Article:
Have you ever wondered why, when talking about the shortest distance between two places, we say, “X km as the crow flies”? Why don’t we say as the plane flies because, after, all both the crow and the plane fly?

The answer is simple. Birds like crows fly straight while planes do not. Ask any pilot why this is so and pat come the answers: “Because birds are smarter” or “birds don’t have engines that can fail”.

But jokes apart, there are many reasons why planes don’t fly following a straight path, some of which are scientific, though all of them are serious for the safety of flights — and covering the longest distance in the shortest possible time for flyers’ convenience and airlines’ bottom lines.

According to Captain PP Singh, Senior Vice-President, JetLite, perhaps the most important reason why planes do not fly straight is wind patterns. “As we fly for the least possible time and not the shortest distance, just like google map does these days for road trips,” wind patterns make a difference, he explains.

Among the other reasons cited by Captain Singh are following a route structure which meets Air Traffic Control (ATC) requirements which is not necessarily a straight line, and airspace availability, as thousands of planes criss-cross international skies every hour.

In addition, aircraft have to stay within a specified time from a suitable airport. This varies from 60 to 240 minutes (called Extended Diversion Time Operations or EDTO) cleared for an aircraft. Earlier, aircraft had to be 60 minutes from a suitable airport but as engines became more reliable,this time was increased to 90 minutes of flying time to a suitable airport. “This approval is based on the aircraft’s reliability, an airline’s safety record and an airline’s record of completing successful EDTO flights for clearance of 180 minutes and beyond,” a pilot says, adding, “All aircraft have to ensure that at any point along the route that they take, a suitable airport is available where they can make a safe landing. Suitable in terms of runway availability, weather and available approaches.” This might not be possible if an aircraft is flying on a straight route.

Then there is also the issue of every country having Pre-Determined Routes or PDRs which help in controlling air traffic. “It is like a highway so that traffic moves in an orderly fashion. For example, any aircraft which is cleared from Delhi to London has to file a flight plan. This plan gives the flight path that the aircraft will follow in each country. These paths are pre-determined routes. A pilot knows these before taking off and feeds them into the navigation system,” says a former pilot. The same is true even for domestic flights.

Compass corrections

Captain Amitabh Singh of Air India points out that whether you fly straight or not depends on whether the aircraft is using satellite or ground-based navigational aids and how you depict this on the earth’s surface. Each map or depiction is based on different projections. “If you use ground-based navigation you can fly a straight line as you have to fly point to point following a ground-based navigation system like a VOR,” he says.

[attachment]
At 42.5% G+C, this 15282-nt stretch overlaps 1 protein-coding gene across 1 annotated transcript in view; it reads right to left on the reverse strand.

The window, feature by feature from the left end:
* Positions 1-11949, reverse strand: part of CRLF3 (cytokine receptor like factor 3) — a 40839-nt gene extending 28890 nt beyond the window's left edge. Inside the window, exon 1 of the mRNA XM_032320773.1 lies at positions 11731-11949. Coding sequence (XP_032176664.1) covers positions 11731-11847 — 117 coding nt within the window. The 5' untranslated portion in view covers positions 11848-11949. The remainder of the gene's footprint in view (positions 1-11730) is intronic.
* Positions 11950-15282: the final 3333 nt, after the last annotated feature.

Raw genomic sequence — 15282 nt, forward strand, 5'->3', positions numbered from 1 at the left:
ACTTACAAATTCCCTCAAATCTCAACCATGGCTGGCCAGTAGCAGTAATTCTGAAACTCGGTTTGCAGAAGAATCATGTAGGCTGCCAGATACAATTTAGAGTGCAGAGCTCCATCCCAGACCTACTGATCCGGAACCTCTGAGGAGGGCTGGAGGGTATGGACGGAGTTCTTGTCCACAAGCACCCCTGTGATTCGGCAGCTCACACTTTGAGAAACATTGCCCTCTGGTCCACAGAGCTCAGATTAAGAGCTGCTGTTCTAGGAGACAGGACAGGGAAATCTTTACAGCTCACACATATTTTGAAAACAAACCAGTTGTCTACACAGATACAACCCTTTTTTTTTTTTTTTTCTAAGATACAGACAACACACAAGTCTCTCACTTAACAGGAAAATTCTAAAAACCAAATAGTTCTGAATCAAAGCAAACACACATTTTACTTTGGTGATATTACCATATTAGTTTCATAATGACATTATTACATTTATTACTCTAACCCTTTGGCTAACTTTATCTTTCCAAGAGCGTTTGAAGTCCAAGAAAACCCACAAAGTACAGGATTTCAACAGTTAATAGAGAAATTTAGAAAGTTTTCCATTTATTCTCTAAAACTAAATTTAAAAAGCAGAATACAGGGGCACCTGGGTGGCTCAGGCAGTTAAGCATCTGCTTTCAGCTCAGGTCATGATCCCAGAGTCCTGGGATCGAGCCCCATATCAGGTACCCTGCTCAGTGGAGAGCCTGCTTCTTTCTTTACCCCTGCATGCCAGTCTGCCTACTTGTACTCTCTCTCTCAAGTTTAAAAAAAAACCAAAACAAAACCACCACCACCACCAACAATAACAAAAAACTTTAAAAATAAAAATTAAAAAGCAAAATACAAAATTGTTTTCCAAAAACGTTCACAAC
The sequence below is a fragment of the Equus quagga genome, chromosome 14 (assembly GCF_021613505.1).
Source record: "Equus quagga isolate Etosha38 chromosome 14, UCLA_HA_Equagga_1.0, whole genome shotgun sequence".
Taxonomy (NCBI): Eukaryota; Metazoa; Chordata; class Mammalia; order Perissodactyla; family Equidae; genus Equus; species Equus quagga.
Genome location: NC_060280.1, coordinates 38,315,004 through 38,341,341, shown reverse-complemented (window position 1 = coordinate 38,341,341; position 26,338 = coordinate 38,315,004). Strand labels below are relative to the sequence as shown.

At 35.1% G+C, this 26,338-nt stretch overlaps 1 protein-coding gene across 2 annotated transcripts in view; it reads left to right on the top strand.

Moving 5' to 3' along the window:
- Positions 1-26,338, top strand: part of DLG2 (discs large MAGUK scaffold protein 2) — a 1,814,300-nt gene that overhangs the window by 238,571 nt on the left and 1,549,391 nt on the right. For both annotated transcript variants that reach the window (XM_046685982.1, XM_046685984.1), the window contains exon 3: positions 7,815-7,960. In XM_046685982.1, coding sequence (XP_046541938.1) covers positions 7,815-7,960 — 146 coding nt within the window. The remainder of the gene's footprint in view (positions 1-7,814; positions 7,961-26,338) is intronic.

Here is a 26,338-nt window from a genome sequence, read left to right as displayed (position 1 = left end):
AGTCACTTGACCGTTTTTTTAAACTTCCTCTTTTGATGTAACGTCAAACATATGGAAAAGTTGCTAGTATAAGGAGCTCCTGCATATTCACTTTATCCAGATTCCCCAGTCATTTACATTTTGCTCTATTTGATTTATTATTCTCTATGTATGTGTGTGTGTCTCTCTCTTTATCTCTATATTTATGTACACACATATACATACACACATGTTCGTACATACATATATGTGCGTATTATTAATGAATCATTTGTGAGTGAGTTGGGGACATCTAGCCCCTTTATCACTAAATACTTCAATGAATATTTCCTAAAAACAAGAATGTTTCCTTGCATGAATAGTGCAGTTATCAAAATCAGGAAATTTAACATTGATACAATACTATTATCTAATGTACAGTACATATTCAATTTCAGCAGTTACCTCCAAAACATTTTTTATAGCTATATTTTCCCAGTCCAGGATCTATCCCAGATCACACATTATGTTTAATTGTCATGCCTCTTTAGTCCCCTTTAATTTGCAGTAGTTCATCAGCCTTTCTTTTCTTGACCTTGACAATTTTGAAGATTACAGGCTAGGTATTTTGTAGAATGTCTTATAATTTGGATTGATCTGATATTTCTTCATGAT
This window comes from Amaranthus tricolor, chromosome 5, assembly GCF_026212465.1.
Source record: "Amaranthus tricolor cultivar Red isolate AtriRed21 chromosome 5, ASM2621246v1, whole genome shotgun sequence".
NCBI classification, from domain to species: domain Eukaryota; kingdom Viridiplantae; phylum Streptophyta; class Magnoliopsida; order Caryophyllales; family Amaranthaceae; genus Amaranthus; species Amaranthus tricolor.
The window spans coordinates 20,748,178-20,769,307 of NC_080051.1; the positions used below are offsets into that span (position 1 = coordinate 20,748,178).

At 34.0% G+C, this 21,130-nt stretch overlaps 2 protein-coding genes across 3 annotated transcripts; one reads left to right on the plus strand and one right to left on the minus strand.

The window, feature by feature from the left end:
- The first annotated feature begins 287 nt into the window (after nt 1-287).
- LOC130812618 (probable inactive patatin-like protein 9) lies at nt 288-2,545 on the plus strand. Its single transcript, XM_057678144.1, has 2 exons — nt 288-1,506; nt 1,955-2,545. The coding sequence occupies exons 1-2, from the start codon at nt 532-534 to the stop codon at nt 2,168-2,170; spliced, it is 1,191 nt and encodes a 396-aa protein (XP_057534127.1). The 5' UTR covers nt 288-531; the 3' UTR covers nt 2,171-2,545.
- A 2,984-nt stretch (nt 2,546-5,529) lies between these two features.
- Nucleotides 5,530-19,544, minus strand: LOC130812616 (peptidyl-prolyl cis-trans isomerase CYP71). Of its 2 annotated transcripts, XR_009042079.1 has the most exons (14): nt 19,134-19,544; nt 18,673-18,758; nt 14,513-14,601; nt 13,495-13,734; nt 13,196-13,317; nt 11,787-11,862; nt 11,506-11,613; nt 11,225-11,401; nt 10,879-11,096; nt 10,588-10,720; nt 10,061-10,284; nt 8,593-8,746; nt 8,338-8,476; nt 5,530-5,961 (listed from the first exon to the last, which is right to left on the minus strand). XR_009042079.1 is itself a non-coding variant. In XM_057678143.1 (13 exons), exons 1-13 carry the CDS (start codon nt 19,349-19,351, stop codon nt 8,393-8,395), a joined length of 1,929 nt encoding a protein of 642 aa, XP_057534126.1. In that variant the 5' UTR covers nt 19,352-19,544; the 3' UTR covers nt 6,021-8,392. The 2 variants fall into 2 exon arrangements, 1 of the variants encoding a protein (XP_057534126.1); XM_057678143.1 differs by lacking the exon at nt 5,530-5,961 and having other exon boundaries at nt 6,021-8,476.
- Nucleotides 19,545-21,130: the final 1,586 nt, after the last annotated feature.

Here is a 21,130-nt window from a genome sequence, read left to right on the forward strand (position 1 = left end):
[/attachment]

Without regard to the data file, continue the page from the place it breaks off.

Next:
“When we are doing point-to-point then we do something called a Rhumb Line track,” says Captain Amitabh Singh. This involves taking the help of a compass but the compass has variations which keep changing at every intersection of a longitude and a latitude. Pilots have to keep making corrections for these changes in variations because, if they don’t, the aircraft will never reach its destination.

Adds Captain Amitabh Singh, “If you draw a straight line between London and Delhi and fly on a compass then you will never reach your destination as you will keep making corrections to the compass, thereby moving further away from your destination.”

Geopolitical factors

Geo-political reasons also determine the routes that planes fly. A senior pilot says that every country marks the routes for aircraft to fly in its airspace because of the overlying of its prohibited military areas. “So unfortunately it is not a straight line,” an Air India pilot points out, adding that to control crossing aircraft, a slightly left/right airway is also made.

Then there is also the issue of overflying rights over every country’s airspace and the costs it involves for airlines. Every airline needs permission to fly over another country’s airspace. For example, the Israeli national carrier EL AL is not allowed to fly over the Far East region and hence has to take a longer route, skipping the countries that do not allow it to overfly. Air India, which is the only other airline linking India and Israel with a direct non-stop flight, is allowed to fly over the Gulf countries making the flight shorter and faster than the EL AL connection.

Besides, every airline overflying another country has to pay fixed charges for using the ATC facilities in the country that it flies over, making flying aircraft a lot more complicated than birds finding their way from one point to another.